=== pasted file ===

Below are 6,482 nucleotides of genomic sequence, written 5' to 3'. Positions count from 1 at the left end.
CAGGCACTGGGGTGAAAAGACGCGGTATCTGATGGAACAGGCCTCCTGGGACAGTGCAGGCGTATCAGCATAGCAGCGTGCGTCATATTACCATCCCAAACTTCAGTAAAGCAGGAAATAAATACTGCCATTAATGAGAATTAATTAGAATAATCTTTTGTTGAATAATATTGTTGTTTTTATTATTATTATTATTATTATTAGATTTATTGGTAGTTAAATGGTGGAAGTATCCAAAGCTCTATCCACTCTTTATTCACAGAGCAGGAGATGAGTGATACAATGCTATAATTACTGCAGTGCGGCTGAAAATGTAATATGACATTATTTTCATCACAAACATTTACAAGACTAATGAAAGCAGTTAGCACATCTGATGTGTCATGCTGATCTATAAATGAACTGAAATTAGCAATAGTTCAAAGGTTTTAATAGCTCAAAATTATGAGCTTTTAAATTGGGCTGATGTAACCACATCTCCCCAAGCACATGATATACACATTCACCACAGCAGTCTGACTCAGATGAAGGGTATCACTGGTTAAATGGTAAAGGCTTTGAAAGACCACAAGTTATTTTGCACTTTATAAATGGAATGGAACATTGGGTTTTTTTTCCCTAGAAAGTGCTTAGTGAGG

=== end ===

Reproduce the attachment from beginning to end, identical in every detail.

Below are 6,482 nucleotides of genomic sequence, written 5' to 3'. Positions count from 1 at the left end.
CAGGCACTGGGGTGAAAAGACGCGGTATCTGATGGAACAGGCCTCCTGGGACAGTGCAGGCGTATCAGCATAGCAGCGTGCGTCATATTACCATCCCAAACTTCAGTAAAGCAGGAAATAAATACTGCCATTAATGAGAATTAATTAGAATAATCTTTTGTTGAATAATATTGTTGTTTTTATTATTATTATTATTATTATTAGATTTATTGGTAGTTAAATGGTGGAAGTATCCAAAGCTCTATCCACTCTTTATTCACAGAGCAGGAGATGAGTGATACAATGCTATAATTACTGCAGTGCGGCTGAAAATGTAATATGACATTATTTTCATCACAAACATTTACAAGACTAATGAAAGCAGTTAGCACATCTGATGTGTCATGCTGATCTATAAATGAACTGAAATTAGCAATAGTTCAAAGGTTTTAATAGCTCAAAATTATGAGCTTTTAAATTGGGCTGATGTAACCACATCTCCCCAAGCACATGATATACACATTCACCACAGCAGTCTGACTCAGATGAAGGGTATCACTGGTTAAATGGTAAAGGCTTTGAAAGACCACAAGTTATTTTGCACTTTATAAATGGAATGGAACATTGGGTTTTTTTTCCCTAGAAAGTGCTTAGTGAGG